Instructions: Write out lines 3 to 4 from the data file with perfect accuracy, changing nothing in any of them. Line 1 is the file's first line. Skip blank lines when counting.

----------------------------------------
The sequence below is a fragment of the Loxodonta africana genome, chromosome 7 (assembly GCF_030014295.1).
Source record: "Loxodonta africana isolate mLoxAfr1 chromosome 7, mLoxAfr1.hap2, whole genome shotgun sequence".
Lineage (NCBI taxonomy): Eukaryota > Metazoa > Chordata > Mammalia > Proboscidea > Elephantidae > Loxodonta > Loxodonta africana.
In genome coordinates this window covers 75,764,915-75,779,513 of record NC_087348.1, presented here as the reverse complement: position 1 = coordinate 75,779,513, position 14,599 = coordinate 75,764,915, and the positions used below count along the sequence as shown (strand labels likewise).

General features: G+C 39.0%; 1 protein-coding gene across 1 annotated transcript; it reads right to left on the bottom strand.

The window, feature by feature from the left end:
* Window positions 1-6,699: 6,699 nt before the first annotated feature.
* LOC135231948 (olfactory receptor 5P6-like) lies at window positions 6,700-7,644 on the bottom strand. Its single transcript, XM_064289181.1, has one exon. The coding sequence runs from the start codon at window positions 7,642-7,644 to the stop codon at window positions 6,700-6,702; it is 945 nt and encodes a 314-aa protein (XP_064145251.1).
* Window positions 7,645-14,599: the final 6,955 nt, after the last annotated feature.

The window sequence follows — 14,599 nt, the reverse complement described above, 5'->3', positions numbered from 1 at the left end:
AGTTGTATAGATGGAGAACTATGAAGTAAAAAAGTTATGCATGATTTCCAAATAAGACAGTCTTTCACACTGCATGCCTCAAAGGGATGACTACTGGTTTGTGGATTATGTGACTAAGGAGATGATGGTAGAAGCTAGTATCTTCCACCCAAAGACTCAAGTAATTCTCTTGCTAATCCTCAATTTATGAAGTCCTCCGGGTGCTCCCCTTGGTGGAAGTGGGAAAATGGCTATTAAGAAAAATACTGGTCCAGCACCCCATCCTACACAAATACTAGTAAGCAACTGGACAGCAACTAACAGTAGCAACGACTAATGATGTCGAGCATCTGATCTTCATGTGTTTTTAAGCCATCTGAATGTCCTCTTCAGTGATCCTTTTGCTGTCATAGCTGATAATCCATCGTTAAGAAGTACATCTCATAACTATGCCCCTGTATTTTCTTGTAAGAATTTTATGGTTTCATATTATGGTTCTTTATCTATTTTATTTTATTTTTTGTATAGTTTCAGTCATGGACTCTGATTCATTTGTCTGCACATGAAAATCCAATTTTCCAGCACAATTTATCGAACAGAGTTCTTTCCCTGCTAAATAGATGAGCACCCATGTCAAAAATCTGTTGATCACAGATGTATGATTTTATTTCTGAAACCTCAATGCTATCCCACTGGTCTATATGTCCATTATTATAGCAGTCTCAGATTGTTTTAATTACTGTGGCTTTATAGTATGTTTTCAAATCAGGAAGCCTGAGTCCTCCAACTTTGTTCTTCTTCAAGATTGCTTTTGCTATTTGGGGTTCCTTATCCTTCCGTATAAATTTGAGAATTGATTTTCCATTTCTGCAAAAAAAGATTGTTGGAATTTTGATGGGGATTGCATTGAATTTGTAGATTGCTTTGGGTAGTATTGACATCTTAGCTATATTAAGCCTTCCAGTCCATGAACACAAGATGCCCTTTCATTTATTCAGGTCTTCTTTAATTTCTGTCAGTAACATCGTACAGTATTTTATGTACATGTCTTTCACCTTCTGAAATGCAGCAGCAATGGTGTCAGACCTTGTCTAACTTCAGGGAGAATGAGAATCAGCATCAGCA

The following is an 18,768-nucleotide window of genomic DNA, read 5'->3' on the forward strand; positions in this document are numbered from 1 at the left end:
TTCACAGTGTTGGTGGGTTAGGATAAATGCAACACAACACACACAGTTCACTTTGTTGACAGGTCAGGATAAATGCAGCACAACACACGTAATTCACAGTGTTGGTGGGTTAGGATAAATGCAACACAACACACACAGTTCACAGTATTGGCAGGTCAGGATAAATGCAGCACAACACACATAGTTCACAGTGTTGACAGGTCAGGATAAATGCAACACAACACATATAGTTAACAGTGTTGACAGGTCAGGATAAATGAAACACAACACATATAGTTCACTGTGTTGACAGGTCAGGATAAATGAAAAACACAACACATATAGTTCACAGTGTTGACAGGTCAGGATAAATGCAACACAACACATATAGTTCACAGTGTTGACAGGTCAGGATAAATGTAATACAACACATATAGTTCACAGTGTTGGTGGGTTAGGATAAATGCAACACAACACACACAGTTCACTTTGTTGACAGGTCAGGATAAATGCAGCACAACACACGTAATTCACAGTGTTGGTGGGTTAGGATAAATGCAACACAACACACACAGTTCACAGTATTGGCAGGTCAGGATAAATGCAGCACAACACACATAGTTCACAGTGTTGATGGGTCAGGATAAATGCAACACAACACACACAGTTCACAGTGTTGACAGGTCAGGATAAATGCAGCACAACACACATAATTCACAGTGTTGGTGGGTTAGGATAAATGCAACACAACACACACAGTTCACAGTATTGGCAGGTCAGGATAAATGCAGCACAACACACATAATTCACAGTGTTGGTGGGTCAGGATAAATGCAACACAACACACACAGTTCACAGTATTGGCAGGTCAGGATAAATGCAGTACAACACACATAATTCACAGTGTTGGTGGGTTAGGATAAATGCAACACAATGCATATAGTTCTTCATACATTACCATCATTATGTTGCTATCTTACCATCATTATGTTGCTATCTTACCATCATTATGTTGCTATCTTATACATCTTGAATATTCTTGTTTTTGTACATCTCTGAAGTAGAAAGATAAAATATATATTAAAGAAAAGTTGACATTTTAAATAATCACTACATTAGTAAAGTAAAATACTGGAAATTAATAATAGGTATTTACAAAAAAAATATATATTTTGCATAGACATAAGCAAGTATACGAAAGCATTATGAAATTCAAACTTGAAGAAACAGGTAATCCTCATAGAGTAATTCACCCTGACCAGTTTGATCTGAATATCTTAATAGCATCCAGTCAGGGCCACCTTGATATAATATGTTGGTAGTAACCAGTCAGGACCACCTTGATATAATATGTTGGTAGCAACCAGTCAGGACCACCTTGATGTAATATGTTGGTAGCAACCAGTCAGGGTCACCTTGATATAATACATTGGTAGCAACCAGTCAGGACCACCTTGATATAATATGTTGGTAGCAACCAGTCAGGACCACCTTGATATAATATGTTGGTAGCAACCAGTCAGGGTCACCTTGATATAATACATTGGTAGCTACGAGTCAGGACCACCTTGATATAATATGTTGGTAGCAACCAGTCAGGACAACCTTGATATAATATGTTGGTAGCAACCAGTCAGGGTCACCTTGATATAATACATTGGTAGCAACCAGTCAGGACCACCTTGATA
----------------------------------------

Lineage (NCBI taxonomy): Eukaryota > Metazoa > Chordata > Mammalia > Proboscidea > Elephantidae > Loxodonta > Loxodonta africana.
In genome coordinates this window covers 75,764,915-75,779,513 of record NC_087348.1, presented here as the reverse complement: position 1 = coordinate 75,779,513, position 14,599 = coordinate 75,764,915, and the positions used below count along the sequence as shown (strand labels likewise).